For teens (and perhaps for most of the rest of us, as well), one of the most demanding standards of a maturing faith experience is that description of Christian behavior we call stewardship. This comprehensive’ principle of Christianity teaches us a perspective on daily living that runs strongly contrary to the secular worldview which suggests that we live life primarily to please and serve ourselves and that we are successful in life only when our hard work and effort result in big financial rewards and extensive material possessions.
Two Emphases of Christian Stewardship
- Accepting. All we have in life (our time, our talents and abilities, the things we posses, even the opportunities we have to improve) are gifts from a loving Creator (see 1 Chronicles 29:10-16). Acknowledging those gifts is an act of worship.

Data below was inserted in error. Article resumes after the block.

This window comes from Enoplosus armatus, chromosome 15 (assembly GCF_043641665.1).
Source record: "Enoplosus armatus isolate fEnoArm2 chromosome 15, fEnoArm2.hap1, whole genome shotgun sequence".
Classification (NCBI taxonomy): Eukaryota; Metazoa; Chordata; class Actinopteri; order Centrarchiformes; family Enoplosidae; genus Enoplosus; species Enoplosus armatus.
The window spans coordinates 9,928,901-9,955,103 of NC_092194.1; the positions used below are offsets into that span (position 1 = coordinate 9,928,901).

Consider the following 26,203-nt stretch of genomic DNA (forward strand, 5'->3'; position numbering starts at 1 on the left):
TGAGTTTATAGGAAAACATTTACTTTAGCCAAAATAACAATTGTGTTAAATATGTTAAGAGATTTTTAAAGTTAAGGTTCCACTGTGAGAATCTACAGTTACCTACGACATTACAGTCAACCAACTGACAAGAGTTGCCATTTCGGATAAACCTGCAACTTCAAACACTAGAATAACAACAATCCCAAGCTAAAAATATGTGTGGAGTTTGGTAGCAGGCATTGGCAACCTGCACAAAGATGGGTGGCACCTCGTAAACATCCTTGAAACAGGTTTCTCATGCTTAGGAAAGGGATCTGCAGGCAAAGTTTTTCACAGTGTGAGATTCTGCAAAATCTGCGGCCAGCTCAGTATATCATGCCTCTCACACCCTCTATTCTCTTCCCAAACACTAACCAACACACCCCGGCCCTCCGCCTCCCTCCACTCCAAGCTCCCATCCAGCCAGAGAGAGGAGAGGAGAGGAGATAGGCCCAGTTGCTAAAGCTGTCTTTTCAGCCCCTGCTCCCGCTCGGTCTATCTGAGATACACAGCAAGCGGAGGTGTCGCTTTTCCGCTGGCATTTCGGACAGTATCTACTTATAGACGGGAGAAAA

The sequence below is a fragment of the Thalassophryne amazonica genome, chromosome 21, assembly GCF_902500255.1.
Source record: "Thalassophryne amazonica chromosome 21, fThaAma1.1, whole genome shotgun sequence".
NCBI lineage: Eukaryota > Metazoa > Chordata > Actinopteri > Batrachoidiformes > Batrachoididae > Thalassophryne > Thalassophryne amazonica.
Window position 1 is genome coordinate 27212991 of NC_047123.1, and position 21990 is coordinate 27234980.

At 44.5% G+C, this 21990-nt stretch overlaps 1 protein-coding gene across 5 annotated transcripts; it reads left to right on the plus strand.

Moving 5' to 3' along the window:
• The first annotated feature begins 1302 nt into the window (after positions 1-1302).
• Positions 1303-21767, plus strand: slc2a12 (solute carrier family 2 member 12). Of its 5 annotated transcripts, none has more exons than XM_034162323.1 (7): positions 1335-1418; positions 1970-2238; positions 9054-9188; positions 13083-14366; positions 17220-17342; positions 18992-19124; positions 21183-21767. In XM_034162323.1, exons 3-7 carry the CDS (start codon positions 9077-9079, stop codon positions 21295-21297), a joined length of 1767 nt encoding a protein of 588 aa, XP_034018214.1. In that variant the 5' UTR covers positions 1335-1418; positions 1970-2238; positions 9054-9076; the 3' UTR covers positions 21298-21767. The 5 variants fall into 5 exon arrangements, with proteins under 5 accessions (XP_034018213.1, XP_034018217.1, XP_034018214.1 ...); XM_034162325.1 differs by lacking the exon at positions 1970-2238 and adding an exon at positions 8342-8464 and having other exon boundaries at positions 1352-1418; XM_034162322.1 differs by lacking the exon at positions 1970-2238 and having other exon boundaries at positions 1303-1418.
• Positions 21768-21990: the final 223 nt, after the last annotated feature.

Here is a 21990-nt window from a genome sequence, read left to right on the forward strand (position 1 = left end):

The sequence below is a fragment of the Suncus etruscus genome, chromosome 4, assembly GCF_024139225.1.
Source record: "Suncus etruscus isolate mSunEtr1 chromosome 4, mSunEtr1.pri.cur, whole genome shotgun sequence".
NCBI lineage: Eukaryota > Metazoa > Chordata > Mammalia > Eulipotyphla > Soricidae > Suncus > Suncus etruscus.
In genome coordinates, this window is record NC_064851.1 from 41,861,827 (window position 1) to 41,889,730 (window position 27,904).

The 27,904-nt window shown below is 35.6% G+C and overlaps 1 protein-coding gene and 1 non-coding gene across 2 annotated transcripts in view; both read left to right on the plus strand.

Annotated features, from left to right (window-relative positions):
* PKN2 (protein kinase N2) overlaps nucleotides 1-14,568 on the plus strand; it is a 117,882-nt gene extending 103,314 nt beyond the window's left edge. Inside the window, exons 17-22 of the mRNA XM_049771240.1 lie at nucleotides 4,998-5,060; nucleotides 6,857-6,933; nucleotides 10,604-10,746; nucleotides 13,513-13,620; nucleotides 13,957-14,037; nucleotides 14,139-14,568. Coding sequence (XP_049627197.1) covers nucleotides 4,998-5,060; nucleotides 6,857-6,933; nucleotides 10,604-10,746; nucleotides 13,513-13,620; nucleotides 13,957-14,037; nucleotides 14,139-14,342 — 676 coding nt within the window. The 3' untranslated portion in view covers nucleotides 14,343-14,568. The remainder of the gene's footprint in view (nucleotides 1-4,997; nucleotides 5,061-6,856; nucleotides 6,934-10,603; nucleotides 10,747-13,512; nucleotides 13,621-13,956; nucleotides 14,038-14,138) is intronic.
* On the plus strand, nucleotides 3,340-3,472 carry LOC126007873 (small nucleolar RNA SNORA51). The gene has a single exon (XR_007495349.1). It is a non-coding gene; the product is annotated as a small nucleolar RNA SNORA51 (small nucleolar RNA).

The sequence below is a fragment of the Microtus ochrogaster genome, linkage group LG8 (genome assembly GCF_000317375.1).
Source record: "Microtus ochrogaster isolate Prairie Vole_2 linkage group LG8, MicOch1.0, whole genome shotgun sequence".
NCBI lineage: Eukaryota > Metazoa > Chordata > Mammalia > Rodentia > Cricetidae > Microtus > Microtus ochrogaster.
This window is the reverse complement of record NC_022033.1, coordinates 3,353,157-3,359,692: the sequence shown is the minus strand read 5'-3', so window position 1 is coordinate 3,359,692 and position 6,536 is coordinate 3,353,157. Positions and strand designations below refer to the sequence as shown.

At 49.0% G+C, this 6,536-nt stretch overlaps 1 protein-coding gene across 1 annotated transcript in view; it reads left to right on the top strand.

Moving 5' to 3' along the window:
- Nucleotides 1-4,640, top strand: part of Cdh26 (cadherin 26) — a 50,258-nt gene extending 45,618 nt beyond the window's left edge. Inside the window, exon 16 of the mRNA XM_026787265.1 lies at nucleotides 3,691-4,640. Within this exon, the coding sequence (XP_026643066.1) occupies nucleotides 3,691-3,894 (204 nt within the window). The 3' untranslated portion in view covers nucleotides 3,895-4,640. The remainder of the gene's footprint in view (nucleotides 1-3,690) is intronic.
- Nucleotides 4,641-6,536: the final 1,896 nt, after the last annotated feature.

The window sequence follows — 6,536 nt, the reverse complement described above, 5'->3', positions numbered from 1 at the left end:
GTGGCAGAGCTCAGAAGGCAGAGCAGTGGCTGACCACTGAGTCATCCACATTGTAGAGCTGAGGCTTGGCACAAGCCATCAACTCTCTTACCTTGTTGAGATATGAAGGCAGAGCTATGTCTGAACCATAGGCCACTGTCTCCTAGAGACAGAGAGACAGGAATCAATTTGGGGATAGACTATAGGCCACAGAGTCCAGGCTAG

- Giving. Taking part in and supporting ministry (giving our time” abilities, possessions, etc.) are investments we make in the: kingdom of God, which will result in happy dividends in the eternal joys of heaven.
God’s children seek ways to improve their abilities to faithfully act as stewards of the generous gifts of our Heavenly Father. The foundation of true success lies in the recognition of God’s ownership (see Ellen White, Education, 137). We build such character traits as honesty, integrity, diligence and thrift in order to honor God as the Originator of all our resources and to share those blessings with others who may benefit from them.
Five Ways to Apply Stewardship Principles
- Give first priority to God’s kingdom. Matthew 6: 25-34.
- Serve others in love. Galatians 5:13. Matthew 25:40. Acts 2:44,45.
- Conserve the resources of the earth. Genesis 1:26-30. Genesis 2:15.
- Give tithe and offerings. Leviticus 27:30, 32. Malachi 3:10.
- Work at all things with diligence, honesty and integrity. Proverbs 22:29. Leviticus 19:36. 2 Kings 12:13-15.
From: ABZ’s of Adventist Youth Ministry
Permission to copy for use in the local congregation or group.